1. The marketing manager, when they receive the emailed invoice, implicitly trusts that the real vendor sent it to them.  
  1. When the invoice is forwarded to the finance team or is uploaded to the ERP system, the finance team implicitly trusts that the marketing manager was the one who completed this task.

There is no reason for there not to be implicit trust in this type of scenario because the process appears to be working the way it always has in the past with this vendor.

Adversaries Leverage Weaknesses in the Handover Between Payment Steps  

But threat actors can take advantage of implicit trust between internal teams at a company. The first step is to gain a foothold within the environment that would give the attacker visibility into the payment process. Once they have access, then executing the rest of the attack is easy.  

Consider an attacker that has already compromised the marketing manager’s email inbox. They can exploit implicit trust by sending the manager a fake invoice with the vendor’s name but a different bank account number or fund transfer destination. They can also exploit implicit trust by sending the finance person a fake invoice on behalf of the manager.  

Take this scenario, add several more steps to the process for approvals and funds transfer, and multiply that by all the thousands of transactions that take place within the enterprise each month. The magnitude of the problem enterprises face when it comes to intercepting and diverting business payments can be enormous.  Worse yet, it’s a problem that they fail to solve.  

Consolidating All the Pieces into a Single, Context-Aware Layer

The fragmented and manual nature of the business payment cycle is among the leading reasons this process is so vulnerable to cyberattacks. A solution that fends off attackers of business payments should address these weaknesses directly.  

A solution is required that can connect all the pieces in the puzzle, such as the email inboxes, the ERP system, vendor profile data and behavioral patterns, and more. This solution must then continuously monitor the payment cycle with two fundamental enhancements.

1. From implicit trust to​​ AI-based validation  

The first step is to eliminate the implicit trust from the equation. To achieve that, the solution analyzes the components of each step to validate the integrity of the process. For example, when an invoice is received by email, the solution would inspect it to ensure that it is indeed a genuine invoice, issued by the vendor and not a fake one. An AI-based analysis can spot the various places in which a fraudulent document deviates from a legitimate one received in the past, however small those deviations are.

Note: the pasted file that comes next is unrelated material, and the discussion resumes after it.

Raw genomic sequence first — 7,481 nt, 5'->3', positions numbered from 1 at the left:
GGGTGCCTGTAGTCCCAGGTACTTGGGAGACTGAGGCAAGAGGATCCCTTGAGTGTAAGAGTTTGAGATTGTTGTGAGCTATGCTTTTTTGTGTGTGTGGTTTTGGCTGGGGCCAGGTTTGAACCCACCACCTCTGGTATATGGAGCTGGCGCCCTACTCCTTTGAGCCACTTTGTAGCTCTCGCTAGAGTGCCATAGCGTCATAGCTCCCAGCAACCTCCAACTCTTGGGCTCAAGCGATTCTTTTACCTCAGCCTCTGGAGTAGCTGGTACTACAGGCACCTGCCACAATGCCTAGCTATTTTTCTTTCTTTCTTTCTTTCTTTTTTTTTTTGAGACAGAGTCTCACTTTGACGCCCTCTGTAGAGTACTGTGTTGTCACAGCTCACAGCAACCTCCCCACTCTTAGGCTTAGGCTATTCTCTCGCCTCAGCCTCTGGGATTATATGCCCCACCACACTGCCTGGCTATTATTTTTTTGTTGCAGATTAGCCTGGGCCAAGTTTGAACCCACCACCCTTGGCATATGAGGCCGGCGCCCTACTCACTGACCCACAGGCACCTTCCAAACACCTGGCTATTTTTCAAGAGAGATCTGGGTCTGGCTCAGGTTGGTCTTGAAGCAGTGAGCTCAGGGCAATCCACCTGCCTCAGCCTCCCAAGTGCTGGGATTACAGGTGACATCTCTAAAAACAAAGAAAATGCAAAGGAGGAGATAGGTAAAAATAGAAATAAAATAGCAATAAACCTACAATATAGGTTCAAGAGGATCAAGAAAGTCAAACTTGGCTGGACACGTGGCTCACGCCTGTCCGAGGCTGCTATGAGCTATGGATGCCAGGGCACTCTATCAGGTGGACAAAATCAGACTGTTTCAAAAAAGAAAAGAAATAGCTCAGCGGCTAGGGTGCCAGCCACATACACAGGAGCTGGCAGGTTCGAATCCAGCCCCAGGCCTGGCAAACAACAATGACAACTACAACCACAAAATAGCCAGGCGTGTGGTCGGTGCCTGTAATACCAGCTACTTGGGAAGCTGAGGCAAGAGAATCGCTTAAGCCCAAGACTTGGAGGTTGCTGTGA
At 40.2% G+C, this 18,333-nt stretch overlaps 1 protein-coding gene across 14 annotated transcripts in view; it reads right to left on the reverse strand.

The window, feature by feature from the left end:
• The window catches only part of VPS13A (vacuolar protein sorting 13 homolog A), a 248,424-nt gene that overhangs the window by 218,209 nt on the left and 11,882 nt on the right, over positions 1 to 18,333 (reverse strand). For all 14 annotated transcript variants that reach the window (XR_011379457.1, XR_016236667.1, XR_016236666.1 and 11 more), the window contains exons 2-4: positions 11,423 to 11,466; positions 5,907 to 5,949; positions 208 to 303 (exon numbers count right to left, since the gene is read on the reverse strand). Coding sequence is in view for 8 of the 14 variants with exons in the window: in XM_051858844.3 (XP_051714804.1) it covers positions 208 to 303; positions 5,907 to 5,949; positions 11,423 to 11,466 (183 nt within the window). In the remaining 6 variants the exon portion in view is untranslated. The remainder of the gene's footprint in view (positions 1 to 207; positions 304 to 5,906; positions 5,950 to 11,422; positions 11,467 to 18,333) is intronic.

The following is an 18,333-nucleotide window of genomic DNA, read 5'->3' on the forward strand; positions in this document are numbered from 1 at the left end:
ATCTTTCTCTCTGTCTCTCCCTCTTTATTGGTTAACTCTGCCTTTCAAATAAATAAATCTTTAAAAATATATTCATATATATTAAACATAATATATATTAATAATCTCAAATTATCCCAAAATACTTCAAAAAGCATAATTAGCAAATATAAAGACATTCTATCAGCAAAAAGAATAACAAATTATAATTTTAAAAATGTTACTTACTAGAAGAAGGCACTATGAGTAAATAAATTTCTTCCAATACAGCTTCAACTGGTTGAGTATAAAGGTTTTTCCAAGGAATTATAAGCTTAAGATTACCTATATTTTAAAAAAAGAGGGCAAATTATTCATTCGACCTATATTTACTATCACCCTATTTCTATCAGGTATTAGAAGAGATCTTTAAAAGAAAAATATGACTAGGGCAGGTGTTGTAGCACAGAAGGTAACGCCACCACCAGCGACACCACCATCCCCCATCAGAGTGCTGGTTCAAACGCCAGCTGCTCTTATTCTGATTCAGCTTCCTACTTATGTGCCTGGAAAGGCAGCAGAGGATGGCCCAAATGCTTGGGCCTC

2. From siloed steps to a continuous process  

Equally important as the individual security checks at every step is the ability for the solution to acknowledge the full context of the payment process. Following the example above, after the marketing manager receives a legitimate invoice from the vendor, if the attacker attempts to forward a fake one to the ERP system, then the solution will be aware of the difference between the real invoice and the fake one by comparing the fraudulent one to past real invoices its “seen” from that vendor.  The solution would then be able to determine from anomalies in the fake invoice that the process is compromised.

Whenever the solution encounters an anomaly that indicates potential fraud, the solution blocks the payment and alerts the related individual with all the context and information that is required to fix the problem and prevent money loss. In this way, the people involved in the payments process can implicitly trust the platform to alert them of suspicious events and stop wrong payments from happening.  And in this way, B2B payments can transform into a fully trusted process.

Do you find this vision compelling to your payment security needs? At Trustmi we’ve turned it into reality. Reach out to one of our experts to learn more.